American psychologist B. F. Skinner considered free will an illusion and that all human behaviour is based simply on previous experiences — hence his experiments with instrumental conditioning, where behaviour is tailored using rewards or punishment. Skinner was heavily criticised for his experiments, but as we enter the era of big data, marketers are using the exact same approach to control the behaviour of their consumers.
One of the reasons America is hooked on junk foods is that we are gnomically designed to crave sweet, salty, and fatty tastes (as Michael Moss has documented and reported on in his recent Salt, Sugar, Fat). Many obese people have those cravings. If a fast-food provider using big data can discover by analyzing your Internet behavior that you have been looking for ways to lose weight, they have a pretty good idea that you might be one of those cravers and a candidate for a fast food virtual Skinner box.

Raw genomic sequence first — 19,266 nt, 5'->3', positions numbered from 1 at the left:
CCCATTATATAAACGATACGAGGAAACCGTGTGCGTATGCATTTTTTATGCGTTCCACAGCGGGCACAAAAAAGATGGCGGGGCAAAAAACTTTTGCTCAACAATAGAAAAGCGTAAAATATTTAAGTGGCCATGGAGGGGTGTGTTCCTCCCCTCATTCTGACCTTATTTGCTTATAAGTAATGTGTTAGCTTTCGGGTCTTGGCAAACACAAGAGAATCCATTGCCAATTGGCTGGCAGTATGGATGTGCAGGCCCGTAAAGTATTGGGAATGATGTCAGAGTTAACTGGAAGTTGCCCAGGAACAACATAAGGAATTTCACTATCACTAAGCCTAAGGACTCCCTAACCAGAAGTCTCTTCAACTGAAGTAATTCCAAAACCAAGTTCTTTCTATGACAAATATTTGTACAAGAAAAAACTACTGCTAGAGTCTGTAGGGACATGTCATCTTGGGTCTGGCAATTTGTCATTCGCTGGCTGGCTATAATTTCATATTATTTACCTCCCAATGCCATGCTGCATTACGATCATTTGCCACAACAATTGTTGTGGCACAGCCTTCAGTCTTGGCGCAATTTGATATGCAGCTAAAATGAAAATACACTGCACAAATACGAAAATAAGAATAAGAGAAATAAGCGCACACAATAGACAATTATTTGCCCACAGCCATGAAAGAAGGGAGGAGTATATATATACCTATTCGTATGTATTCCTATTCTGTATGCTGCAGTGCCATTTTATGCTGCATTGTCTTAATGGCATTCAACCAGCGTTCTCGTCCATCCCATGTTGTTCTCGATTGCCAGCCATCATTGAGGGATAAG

At that point, the marketing imperative becomes pretty simple. When your iPhone tells McDonald's or Burger King you are near a franchise, they send you a text message announcing 20 percent off on a Big Mac, or a Whopper and fries -- an unpredictable reward -- in hopes that you will react just like the rats in Skinner's boxes.
On The Atlantic, this article on how smartphones have destroyed the post-millenial generation is also an interesting read.
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